Toronto – large size comes with large problems
For those that have not been here regularly in the last two decades or live across the border, it may be hard to imagine that with all the large American cities, Toronto ranks fourth largest in North America. Earlier this year, it was reported that Toronto’s population has reached about 2.8 million people, surpassing Chicago in the process. That puts Toronto behind only Mexico City, New York City, and Los Angeles.
Sounds impressive, right? That’s a pretty large tax base, for one thing. And surely people will want to visit one of the largest cities in the world, so that’s a boon for tourism. Toronto definitely has its fair share of amenities – world-class museums, art galleries, top-notch dining, amusement parks, green spaces, and so on. Just like a big city should. Most of all, it shows spectacular growth and currently a renewed phase of downtown intensification. Witnesses to that trend are the large number of construction cranes in this city.
However, being fourth largest doesn’t mean being fourth best. Toronto definitely has its large problems to go with its size. For one, gridlock and traffic congestion are pronounced in Toronto. In fact, a recent story [http://globalnews.ca/news/457454/vancouver-toronto-montreal-most-congested-cities-in-canada/] stated that Toronto is the second worst for traffic headaches in Canada, and sixth worse in North America (L.A. is the worst). Also, one of the major commuter routes through the city, the Gardiner Expressway, is slowly crumbling as it ages. Canadian cities don’t get the same help from upper governments as their American cousins do.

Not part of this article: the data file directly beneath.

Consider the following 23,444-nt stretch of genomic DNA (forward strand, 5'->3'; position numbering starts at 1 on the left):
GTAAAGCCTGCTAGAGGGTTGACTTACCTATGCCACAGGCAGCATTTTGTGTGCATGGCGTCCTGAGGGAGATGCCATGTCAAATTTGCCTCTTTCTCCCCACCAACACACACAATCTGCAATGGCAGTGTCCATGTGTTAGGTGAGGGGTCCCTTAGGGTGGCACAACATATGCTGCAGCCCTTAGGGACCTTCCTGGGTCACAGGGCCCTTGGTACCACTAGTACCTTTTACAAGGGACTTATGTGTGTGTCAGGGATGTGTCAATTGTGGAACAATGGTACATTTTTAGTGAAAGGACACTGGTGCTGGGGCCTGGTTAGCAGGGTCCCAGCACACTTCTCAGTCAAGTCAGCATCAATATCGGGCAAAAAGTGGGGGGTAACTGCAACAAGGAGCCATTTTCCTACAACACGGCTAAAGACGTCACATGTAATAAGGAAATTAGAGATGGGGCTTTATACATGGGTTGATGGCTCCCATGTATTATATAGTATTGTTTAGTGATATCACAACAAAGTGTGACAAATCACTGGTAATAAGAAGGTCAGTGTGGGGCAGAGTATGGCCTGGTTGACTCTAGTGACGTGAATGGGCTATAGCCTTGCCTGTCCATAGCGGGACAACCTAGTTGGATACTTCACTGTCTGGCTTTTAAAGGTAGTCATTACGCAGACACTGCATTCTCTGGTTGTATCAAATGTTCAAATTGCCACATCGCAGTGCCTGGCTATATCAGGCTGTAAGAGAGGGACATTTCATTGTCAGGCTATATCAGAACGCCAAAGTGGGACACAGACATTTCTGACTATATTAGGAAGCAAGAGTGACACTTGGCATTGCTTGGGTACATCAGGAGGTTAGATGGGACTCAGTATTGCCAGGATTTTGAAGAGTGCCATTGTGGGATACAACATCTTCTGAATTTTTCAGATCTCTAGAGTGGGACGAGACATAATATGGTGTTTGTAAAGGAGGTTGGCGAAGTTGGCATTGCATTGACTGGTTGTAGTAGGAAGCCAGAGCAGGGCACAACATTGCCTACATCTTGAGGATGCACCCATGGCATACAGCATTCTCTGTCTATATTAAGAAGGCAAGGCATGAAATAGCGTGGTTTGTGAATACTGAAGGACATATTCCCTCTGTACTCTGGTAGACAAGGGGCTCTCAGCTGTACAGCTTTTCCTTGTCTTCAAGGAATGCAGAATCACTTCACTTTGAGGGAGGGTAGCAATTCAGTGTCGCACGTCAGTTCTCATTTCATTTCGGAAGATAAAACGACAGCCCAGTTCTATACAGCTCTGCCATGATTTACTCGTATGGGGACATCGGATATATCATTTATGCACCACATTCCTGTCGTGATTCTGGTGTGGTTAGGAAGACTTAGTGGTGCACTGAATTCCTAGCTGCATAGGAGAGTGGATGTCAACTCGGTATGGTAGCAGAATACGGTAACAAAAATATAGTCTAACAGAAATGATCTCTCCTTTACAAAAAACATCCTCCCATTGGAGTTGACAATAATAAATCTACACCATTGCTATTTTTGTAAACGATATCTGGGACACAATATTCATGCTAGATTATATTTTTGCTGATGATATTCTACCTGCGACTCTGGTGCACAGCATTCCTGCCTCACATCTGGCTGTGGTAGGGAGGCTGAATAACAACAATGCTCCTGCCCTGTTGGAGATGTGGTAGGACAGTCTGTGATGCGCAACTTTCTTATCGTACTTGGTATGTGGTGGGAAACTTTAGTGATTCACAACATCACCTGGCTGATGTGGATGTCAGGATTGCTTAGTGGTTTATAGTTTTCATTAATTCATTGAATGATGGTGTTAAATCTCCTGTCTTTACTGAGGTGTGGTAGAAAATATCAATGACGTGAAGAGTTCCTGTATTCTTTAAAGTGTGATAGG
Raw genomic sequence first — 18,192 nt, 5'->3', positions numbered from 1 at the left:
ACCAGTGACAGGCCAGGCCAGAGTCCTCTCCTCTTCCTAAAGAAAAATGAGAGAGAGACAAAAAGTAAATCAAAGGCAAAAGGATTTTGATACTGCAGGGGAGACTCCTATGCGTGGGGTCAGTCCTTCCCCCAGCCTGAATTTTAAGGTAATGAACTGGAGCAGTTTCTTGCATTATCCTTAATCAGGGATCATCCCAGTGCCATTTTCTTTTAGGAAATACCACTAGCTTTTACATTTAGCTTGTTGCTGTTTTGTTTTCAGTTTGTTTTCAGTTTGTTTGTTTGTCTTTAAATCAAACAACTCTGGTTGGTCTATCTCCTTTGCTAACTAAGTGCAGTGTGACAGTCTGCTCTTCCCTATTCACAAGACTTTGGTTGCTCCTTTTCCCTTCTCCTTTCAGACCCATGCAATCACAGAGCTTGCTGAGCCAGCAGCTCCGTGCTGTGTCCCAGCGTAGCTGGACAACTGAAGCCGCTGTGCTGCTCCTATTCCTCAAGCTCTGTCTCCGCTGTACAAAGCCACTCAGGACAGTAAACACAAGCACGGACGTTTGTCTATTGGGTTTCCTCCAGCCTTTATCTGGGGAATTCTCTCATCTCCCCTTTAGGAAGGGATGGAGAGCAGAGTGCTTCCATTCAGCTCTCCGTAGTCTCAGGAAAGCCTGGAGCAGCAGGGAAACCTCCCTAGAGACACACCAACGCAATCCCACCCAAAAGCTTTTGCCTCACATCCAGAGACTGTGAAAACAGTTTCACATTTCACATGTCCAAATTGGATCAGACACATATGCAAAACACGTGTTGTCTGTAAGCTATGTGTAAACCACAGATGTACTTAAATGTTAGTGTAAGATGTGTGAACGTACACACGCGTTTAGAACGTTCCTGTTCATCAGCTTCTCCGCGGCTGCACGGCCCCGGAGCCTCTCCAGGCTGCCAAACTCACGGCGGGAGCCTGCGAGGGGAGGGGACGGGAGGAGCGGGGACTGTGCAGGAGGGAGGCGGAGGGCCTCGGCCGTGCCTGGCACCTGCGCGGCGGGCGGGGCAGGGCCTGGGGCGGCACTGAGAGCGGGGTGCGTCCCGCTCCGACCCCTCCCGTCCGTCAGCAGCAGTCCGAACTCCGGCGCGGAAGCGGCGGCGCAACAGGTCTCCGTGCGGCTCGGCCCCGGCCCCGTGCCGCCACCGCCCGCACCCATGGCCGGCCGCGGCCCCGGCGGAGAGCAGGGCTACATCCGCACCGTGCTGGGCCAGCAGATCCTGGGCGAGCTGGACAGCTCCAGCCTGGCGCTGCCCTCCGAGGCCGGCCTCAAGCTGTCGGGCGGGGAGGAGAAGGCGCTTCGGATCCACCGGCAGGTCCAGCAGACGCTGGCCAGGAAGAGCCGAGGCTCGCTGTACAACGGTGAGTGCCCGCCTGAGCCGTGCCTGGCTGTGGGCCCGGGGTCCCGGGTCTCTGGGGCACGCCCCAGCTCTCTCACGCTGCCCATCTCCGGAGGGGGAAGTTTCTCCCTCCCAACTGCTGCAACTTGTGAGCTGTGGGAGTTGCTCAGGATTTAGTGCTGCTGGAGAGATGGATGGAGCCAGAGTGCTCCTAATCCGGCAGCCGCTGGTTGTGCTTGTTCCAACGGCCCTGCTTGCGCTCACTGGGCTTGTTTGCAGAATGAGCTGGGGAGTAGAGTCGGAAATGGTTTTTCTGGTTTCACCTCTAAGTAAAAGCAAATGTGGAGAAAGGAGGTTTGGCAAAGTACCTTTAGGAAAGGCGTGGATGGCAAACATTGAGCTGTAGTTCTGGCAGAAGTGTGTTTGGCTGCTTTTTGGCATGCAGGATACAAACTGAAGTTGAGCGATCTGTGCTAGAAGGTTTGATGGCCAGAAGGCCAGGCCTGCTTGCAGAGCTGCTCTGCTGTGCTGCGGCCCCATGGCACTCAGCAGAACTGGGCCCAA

When it comes to transit, it is clear that Toronto is behind other cities in its size class, even smaller cities. Montreal is not as big as Toronto population-wise, yet has more coverage in its subway system than Toronto. To be fair, Toronto is pushing for more transit, but money and politics seem to be stifling progress (Toronto’s mayor doesn’t see eye-to-eye with those wanting light rail transit. He wants more subways built, which would be the right choice if it were in reach financially).
Bottom line is, Toronto is a great city and has the potential to be a true world-class city. But it has to focus on not only being welcoming, but being able to accommodate those it welcomes. If Toronto manages to match the transit services to its world class new Lester Pearson International Airport, then it will truly surpass many of its rivals as the place to be.